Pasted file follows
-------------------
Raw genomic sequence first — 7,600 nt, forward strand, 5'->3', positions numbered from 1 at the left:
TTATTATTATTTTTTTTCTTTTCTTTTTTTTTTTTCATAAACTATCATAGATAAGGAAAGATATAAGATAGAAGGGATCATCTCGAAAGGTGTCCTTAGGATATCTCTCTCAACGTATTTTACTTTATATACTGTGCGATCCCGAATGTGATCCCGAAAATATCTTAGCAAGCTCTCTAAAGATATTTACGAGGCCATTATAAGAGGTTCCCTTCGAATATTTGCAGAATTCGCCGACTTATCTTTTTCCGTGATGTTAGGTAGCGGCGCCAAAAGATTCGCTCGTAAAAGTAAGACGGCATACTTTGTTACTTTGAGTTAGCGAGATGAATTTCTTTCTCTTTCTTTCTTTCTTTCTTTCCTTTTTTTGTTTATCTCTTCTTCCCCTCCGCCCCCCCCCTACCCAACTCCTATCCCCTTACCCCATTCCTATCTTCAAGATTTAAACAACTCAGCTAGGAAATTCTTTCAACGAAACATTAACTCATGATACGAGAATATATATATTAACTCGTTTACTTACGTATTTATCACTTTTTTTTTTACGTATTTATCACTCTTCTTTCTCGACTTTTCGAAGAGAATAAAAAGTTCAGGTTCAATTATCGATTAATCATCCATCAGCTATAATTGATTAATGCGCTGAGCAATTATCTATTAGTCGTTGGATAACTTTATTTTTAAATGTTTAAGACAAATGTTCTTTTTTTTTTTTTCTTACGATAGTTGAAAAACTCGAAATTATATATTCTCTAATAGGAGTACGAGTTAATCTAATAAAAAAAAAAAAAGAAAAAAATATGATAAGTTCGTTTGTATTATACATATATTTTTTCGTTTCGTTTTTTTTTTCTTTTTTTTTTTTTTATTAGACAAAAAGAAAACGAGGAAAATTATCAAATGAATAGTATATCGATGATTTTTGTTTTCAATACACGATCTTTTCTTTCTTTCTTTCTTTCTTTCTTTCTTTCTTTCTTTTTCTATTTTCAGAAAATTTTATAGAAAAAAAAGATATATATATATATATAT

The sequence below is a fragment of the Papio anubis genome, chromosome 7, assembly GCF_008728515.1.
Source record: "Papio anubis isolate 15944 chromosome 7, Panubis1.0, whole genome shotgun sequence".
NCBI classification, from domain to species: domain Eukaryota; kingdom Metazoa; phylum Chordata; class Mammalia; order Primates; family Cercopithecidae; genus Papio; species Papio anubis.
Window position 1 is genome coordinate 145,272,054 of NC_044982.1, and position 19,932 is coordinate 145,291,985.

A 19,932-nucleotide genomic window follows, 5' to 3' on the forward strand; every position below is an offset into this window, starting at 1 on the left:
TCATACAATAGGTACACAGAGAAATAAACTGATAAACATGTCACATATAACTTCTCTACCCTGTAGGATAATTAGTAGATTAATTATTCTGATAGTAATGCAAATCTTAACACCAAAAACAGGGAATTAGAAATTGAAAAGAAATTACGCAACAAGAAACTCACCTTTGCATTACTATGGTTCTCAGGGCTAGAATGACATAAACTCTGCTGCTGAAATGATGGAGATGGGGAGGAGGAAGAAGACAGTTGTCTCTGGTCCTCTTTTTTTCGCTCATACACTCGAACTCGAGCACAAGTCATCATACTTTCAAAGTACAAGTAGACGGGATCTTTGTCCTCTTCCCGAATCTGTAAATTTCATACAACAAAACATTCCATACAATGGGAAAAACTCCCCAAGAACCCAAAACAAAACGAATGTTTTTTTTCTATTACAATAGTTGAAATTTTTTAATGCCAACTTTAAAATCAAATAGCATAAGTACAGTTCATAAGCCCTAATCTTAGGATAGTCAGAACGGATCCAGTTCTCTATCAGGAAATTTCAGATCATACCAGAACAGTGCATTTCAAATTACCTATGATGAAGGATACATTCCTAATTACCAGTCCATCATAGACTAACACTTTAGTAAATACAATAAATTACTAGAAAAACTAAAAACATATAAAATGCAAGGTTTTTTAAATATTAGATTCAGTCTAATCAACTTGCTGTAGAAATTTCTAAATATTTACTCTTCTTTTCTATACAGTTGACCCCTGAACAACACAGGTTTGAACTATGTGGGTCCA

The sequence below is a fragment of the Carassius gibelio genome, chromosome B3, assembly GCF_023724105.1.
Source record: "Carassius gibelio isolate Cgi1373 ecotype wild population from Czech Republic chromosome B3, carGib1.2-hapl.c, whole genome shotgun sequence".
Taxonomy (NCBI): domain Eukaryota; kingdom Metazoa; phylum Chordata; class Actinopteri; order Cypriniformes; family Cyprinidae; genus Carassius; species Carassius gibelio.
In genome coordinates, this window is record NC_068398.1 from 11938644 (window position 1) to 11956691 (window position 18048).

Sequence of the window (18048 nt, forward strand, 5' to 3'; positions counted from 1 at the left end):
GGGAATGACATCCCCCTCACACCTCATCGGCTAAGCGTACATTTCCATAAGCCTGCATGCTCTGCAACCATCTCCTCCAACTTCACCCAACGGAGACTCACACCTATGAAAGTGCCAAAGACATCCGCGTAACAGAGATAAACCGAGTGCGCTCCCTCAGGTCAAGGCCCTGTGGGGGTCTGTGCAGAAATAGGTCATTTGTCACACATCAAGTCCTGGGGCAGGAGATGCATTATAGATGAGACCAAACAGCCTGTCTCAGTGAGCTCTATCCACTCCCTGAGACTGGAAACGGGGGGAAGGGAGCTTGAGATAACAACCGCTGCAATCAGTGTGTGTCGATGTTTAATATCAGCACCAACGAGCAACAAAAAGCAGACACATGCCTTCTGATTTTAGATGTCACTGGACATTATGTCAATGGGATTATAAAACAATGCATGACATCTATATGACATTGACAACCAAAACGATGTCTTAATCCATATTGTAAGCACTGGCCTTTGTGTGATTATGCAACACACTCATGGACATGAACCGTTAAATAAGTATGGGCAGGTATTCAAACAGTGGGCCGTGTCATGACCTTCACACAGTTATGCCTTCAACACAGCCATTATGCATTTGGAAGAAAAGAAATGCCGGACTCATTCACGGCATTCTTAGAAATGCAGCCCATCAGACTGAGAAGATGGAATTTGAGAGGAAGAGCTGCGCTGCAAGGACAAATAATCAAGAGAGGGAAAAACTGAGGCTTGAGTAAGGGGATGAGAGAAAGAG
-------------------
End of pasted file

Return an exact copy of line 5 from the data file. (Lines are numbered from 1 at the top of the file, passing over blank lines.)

NCBI classification, from domain to species: domain Eukaryota; kingdom Metazoa; phylum Chordata; class Mammalia; order Primates; family Cercopithecidae; genus Papio; species Papio anubis.